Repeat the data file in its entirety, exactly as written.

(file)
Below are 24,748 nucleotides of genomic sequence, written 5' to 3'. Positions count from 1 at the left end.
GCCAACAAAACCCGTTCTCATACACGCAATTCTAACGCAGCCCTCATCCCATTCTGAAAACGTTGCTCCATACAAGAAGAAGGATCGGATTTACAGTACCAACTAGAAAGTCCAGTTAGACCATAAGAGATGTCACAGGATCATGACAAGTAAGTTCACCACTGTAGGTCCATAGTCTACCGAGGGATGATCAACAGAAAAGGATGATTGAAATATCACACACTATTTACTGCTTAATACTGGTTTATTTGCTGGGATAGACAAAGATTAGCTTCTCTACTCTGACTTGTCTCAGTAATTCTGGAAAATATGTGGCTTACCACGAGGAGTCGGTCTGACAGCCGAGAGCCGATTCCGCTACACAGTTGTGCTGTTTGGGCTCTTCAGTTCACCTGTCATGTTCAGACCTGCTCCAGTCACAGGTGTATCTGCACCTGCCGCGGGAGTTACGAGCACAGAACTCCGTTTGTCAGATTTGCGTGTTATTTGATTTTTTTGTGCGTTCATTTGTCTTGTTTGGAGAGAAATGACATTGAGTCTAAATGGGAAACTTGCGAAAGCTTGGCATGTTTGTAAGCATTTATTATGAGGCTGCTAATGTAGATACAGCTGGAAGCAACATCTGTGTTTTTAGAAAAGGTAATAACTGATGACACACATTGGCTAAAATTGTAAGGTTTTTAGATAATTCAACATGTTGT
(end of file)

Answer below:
Below are 24,748 nucleotides of genomic sequence, written 5' to 3'. Positions count from 1 at the left end.
GCCAACAAAACCCGTTCTCATACACGCAATTCTAACGCAGCCCTCATCCCATTCTGAAAACGTTGCTCCATACAAGAAGAAGGATCGGATTTACAGTACCAACTAGAAAGTCCAGTTAGACCATAAGAGATGTCACAGGATCATGACAAGTAAGTTCACCACTGTAGGTCCATAGTCTACCGAGGGATGATCAACAGAAAAGGATGATTGAAATATCACACACTATTTACTGCTTAATACTGGTTTATTTGCTGGGATAGACAAAGATTAGCTTCTCTACTCTGACTTGTCTCAGTAATTCTGGAAAATATGTGGCTTACCACGAGGAGTCGGTCTGACAGCCGAGAGCCGATTCCGCTACACAGTTGTGCTGTTTGGGCTCTTCAGTTCACCTGTCATGTTCAGACCTGCTCCAGTCACAGGTGTATCTGCACCTGCCGCGGGAGTTACGAGCACAGAACTCCGTTTGTCAGATTTGCGTGTTATTTGATTTTTTTGTGCGTTCATTTGTCTTGTTTGGAGAGAAATGACATTGAGTCTAAATGGGAAACTTGCGAAAGCTTGGCATGTTTGTAAGCATTTATTATGAGGCTGCTAATGTAGATACAGCTGGAAGCAACATCTGTGTTTTTAGAAAAGGTAATAACTGATGACACACATTGGCTAAAATTGTAAGGTTTTTAGATAATTCAACATGTTGT